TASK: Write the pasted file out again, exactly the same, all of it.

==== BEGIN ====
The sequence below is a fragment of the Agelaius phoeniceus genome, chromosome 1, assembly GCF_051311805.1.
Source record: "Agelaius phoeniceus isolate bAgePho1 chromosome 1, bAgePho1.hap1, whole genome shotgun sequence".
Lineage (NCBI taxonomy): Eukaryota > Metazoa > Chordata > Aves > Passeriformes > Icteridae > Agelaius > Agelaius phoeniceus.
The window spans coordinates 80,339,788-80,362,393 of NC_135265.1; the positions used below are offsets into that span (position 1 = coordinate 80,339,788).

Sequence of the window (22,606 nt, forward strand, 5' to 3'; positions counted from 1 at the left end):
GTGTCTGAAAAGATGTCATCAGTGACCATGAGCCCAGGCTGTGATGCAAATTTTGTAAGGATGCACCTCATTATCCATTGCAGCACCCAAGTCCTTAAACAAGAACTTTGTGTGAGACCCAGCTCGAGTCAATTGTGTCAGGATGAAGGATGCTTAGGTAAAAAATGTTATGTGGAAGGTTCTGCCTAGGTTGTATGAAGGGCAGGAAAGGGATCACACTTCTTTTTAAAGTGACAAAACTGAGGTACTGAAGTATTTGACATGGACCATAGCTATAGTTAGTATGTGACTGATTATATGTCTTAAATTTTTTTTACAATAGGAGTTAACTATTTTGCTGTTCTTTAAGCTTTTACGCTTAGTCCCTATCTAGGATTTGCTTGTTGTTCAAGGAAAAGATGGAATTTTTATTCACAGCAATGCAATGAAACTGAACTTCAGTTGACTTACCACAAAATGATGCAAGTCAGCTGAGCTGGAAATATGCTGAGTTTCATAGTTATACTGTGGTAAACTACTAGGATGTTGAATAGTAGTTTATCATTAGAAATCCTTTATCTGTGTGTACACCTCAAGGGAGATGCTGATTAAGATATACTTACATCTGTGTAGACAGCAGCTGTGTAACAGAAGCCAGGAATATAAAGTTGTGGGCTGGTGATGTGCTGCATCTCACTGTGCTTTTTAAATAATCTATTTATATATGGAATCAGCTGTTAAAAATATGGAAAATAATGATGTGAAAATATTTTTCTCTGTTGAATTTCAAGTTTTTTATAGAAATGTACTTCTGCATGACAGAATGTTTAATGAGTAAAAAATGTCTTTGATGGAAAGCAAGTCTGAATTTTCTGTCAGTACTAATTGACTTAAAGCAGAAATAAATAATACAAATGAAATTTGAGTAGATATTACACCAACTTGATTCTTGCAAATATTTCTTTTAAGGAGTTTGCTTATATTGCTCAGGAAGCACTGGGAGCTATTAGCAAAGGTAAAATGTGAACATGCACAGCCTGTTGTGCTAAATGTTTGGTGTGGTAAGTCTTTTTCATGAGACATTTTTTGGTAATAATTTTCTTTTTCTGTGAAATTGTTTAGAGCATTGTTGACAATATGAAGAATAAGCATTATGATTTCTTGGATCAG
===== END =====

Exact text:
The sequence below is a fragment of the Agelaius phoeniceus genome, chromosome 1, assembly GCF_051311805.1.
Source record: "Agelaius phoeniceus isolate bAgePho1 chromosome 1, bAgePho1.hap1, whole genome shotgun sequence".
Lineage (NCBI taxonomy): Eukaryota > Metazoa > Chordata > Aves > Passeriformes > Icteridae > Agelaius > Agelaius phoeniceus.
The window spans coordinates 80,339,788-80,362,393 of NC_135265.1; the positions used below are offsets into that span (position 1 = coordinate 80,339,788).

Sequence of the window (22,606 nt, forward strand, 5' to 3'; positions counted from 1 at the left end):
GTGTCTGAAAAGATGTCATCAGTGACCATGAGCCCAGGCTGTGATGCAAATTTTGTAAGGATGCACCTCATTATCCATTGCAGCACCCAAGTCCTTAAACAAGAACTTTGTGTGAGACCCAGCTCGAGTCAATTGTGTCAGGATGAAGGATGCTTAGGTAAAAAATGTTATGTGGAAGGTTCTGCCTAGGTTGTATGAAGGGCAGGAAAGGGATCACACTTCTTTTTAAAGTGACAAAACTGAGGTACTGAAGTATTTGACATGGACCATAGCTATAGTTAGTATGTGACTGATTATATGTCTTAAATTTTTTTTACAATAGGAGTTAACTATTTTGCTGTTCTTTAAGCTTTTACGCTTAGTCCCTATCTAGGATTTGCTTGTTGTTCAAGGAAAAGATGGAATTTTTATTCACAGCAATGCAATGAAACTGAACTTCAGTTGACTTACCACAAAATGATGCAAGTCAGCTGAGCTGGAAATATGCTGAGTTTCATAGTTATACTGTGGTAAACTACTAGGATGTTGAATAGTAGTTTATCATTAGAAATCCTTTATCTGTGTGTACACCTCAAGGGAGATGCTGATTAAGATATACTTACATCTGTGTAGACAGCAGCTGTGTAACAGAAGCCAGGAATATAAAGTTGTGGGCTGGTGATGTGCTGCATCTCACTGTGCTTTTTAAATAATCTATTTATATATGGAATCAGCTGTTAAAAATATGGAAAATAATGATGTGAAAATATTTTTCTCTGTTGAATTTCAAGTTTTTTATAGAAATGTACTTCTGCATGACAGAATGTTTAATGAGTAAAAAATGTCTTTGATGGAAAGCAAGTCTGAATTTTCTGTCAGTACTAATTGACTTAAAGCAGAAATAAATAATACAAATGAAATTTGAGTAGATATTACACCAACTTGATTCTTGCAAATATTTCTTTTAAGGAGTTTGCTTATATTGCTCAGGAAGCACTGGGAGCTATTAGCAAAGGTAAAATGTGAACATGCACAGCCTGTTGTGCTAAATGTTTGGTGTGGTAAGTCTTTTTCATGAGACATTTTTTGGTAATAATTTTCTTTTTCTGTGAAATTGTTTAGAGCATTGTTGACAATATGAAGAATAAGCATTATGATTTCTTGGATCAG